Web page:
The moment I hung up the phone I started pacing. Stu wasn’t just neglecting to turn up to my class, he wasn’t going to see Dad either. The idea of him completely giving up on his education bothered me. After I found out about the plan for the robbery and he’d continued coming to class, he told me it was because he enjoyed being there, that he wanted to learn. Well, if he wanted to learn so badly then he shouldn’t be giving up just because we weren’t together anymore. Hell, I’d organise for him to be transferred to another class if it meant he’d continue with his schooling.
With this in mind, my determination formed. I wasn’t just going to let him slip away without confronting him about it. This was more important than him and me, this was bigger. At least, that’s what my head and my heart kept telling me. For once they were working in tandem.
I pulled on my shoes, grabbed my coat, and hopped in my car. The closer I got to his house the more my nerves kicked in, and the more I started to wonder if this was a terrible idea. When I turned onto his street I noticed a few teenagers hanging out on the corner. Stu’s house was about midway down and it looked like the front door was open. Trevor and Reya
Stu’s car was parked out front and I saw the hood had been popped. I took my time parking, Trevor and Reya watching me all the while.
When I got out and headed towards them Trevor clamped his hands around his mouth and called, “Oi, oi, how’s it going, Teach?”
Something clanged from beneath Stu’s car and I heard a few muttered swearwords.
“Hi. Is your brother around?”
Trevor grinned. “Which one?”
Reya elbowed him in the side. “You know which one. Don’t be an arse.” Her eyes came to me and she nodded toward the car. Now I knew where the disembodied swearing had come from.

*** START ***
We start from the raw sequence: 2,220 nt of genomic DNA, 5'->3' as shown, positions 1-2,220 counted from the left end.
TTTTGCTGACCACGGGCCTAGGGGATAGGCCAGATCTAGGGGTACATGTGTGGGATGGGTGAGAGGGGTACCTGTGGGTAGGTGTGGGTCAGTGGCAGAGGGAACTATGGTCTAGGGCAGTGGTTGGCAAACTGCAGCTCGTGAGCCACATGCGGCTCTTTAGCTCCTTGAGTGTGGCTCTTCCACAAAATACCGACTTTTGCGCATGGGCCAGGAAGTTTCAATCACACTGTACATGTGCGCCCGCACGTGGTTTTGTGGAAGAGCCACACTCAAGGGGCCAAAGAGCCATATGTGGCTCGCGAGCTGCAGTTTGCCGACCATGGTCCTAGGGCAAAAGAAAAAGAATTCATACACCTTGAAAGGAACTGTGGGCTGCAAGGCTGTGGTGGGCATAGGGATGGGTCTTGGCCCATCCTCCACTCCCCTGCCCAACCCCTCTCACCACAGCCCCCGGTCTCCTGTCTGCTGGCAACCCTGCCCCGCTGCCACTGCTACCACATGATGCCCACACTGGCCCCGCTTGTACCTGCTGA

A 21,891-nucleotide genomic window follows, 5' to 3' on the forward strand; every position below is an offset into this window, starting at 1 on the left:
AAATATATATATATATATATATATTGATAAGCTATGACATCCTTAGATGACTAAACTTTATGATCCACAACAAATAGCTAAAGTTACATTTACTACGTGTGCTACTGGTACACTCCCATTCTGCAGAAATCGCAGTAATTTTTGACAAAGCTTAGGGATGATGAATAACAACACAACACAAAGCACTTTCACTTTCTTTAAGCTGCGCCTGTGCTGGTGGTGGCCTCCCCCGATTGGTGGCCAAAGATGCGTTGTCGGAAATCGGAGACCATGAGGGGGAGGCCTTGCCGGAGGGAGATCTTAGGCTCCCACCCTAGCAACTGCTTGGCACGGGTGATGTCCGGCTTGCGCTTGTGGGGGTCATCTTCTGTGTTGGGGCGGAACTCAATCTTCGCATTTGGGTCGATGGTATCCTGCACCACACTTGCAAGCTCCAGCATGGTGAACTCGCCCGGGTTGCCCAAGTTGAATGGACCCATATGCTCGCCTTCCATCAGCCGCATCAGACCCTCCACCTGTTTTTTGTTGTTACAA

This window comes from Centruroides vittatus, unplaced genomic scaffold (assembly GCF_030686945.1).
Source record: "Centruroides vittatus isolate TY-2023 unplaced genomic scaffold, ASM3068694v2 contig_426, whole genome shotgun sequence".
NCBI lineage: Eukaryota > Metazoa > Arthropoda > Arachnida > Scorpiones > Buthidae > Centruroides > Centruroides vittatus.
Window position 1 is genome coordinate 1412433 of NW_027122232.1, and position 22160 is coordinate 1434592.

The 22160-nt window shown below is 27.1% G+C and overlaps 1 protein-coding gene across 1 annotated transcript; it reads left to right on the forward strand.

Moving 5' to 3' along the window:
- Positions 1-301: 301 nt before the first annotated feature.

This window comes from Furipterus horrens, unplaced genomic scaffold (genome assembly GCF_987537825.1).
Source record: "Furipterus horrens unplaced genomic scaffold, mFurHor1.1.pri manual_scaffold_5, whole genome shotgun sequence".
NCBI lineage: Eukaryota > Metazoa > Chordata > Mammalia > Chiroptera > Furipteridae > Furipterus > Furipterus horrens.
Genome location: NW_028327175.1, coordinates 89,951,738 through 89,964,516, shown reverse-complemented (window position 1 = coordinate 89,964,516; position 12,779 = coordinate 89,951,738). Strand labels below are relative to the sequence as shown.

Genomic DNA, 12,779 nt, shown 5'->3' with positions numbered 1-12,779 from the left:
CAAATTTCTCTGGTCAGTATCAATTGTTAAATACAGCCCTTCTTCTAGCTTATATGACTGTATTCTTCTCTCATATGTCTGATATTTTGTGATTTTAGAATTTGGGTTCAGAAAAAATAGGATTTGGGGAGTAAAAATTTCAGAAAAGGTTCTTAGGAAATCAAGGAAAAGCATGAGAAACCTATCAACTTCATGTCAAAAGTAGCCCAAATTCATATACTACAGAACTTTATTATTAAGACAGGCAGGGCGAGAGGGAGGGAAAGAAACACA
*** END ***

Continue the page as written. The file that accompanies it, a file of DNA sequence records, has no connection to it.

“Stu. Your teacher’s here and she’s looking mighty fine. You’d wanna get your ugly behind out from under there,” said Trevor.
I watched as Stu emerged from beneath the car, his white T-shirt stained with motor oil. He held a wrench in his hand as he wiped at his brow with an old rag. He shot Trevor an unhappy look before his attention fell on me, and he gave me a very neutral chin tip.
“What can I do for you, Andrea?”
I fiddled with the ends of my sleeves, and in spite of myself I couldn’t help looking at his body. I hadn’t seen him all week and now the sight of him had butterflies flitting wildly around inside my chest.
“You’ve been absent from class all week,” I said, finally finding my voice.
“Playing truant, eh, bruv?” Trevor tutted. “I expected better of you.”
“Shut it, Trev.”
Trevor’s mischievous eyes slid to me. “How are you going to punish him, Andie? If you want my opinion, I think you should give him a good old-fashioned spanking.”
“Right, that’s it. We’re going inside,” said Reya, grabbing Trevor by the arm and dragging him into the house as she shot me a look of apology. “I’m sorry about him. Sometimes he just doesn’t know when to shut up.”
When they were gone a silence fell between Stu and me. I glanced up to find him studying me as he used the rag to rub the oil from his hands.
“What happened to your car?”
“Nothing that can’t be fixed,” he answered, his posture stiff. I wasn’t welcome. That much was clear. “What are you doing here, Andrea?”
“I told you. I’ve come to see why you haven’t been to class. And my dad called to say you never showed up for tutoring.”
“I’m not coming back,” he answered simply and my expression hardened.